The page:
We see how our world is being ruined and the priorities messed up and never sorted. Surely, this must be what is causing the surge in extremism and fundamentalism. When you can't get politicians to help stop the world from being ruined, what hope is there, where do you go and what do you do?

Putting it simplistically, the world is run by a handful of men in multi-nationals, politics and media. They take the world as their stage and treat us like serfs of the land, their audience. We have to beg and grovel until we are blue in the face, pleading and tugging at their coat tails: to please help stop millions of people from being massacred and suffering the most miserable existence on earth.

Psycho dictators like Saddam Hussein and others around the world spend their careers stealing peoples money to pay for palaces and monuments for their name to live on. They're all meglomaniacs. Even Margaret Thatcher bought the Channel Tunnel for her name to be carved in stone. Interesting to note how US President George W Bush gave the OK for the native North American Indians to have their new museum at the foot of Capitol Hill. I wonder what the Klu Klux Klan are up to these days and how good race relations are across America.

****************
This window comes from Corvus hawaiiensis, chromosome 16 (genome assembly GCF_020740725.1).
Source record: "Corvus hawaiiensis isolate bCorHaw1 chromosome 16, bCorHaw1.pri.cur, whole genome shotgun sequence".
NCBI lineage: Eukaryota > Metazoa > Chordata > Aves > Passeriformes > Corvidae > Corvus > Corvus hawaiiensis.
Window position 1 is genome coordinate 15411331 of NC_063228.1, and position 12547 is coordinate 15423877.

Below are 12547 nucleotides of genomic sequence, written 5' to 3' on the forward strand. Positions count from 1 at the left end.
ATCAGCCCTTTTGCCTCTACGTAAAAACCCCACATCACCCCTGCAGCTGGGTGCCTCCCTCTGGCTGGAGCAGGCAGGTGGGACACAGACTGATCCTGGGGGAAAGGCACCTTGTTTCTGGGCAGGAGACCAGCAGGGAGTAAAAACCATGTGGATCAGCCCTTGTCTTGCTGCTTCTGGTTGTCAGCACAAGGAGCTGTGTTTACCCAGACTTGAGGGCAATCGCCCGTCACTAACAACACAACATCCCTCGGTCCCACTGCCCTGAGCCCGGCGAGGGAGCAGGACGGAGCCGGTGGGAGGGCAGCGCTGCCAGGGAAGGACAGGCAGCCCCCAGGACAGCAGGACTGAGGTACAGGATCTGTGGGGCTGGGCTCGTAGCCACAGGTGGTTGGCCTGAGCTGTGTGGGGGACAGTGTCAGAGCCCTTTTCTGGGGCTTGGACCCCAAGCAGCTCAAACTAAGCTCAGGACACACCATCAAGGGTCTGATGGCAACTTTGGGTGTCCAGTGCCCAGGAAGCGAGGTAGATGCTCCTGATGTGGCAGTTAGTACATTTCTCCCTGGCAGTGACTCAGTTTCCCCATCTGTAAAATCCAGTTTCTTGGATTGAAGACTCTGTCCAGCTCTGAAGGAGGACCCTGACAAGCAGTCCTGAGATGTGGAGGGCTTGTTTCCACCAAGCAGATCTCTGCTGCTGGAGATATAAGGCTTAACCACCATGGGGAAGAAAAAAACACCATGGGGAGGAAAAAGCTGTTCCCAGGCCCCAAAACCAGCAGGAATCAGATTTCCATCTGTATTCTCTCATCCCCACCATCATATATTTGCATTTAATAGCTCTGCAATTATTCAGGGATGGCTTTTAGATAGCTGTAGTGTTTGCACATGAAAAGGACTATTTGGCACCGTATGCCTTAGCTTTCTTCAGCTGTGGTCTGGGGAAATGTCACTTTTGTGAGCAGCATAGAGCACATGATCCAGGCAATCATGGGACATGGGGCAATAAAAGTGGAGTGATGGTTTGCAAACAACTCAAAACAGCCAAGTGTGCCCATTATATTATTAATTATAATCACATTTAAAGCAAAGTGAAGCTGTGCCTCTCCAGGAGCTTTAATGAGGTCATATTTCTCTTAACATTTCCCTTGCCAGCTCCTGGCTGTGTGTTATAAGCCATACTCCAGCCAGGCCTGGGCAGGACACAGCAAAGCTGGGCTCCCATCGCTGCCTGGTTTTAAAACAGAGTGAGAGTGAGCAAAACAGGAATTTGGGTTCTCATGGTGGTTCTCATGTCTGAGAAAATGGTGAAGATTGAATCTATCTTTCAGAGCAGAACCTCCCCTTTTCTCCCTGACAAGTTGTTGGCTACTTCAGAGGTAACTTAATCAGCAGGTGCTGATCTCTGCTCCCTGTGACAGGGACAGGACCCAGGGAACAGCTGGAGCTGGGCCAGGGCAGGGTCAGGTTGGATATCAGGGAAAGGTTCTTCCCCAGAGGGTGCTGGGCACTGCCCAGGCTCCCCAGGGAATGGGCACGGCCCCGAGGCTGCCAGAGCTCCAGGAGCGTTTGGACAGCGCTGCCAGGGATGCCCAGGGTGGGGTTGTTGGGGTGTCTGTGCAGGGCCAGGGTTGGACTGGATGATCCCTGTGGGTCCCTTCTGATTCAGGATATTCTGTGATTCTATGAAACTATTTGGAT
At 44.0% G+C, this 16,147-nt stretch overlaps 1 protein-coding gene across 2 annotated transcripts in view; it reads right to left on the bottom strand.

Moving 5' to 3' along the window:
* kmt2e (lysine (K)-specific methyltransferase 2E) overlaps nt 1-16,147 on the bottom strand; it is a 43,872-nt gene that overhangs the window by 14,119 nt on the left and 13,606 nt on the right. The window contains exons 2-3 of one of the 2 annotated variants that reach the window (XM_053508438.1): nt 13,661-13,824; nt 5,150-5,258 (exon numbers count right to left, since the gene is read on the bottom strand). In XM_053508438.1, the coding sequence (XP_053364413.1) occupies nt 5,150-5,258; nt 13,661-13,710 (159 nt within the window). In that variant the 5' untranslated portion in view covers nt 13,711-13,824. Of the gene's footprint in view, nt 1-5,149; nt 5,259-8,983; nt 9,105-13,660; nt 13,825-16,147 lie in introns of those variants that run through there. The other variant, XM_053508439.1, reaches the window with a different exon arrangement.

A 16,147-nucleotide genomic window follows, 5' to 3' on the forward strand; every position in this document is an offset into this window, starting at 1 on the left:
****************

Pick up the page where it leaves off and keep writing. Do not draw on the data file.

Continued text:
It's not that long ago when the singer Sammy Davis Jnr starred at Caesar's Palace in Las Vegas but was forced to enter by the back door. Because he was black, he was not allowed to enter the front of the building where the marquee billed him as star of the show with his name in lights. Australia talks about helping those in Darfur while it marginalises the native aborignes. Who knows how many years or centuries it will take for a non-white Prime Minister to take office at 10 Downing Street.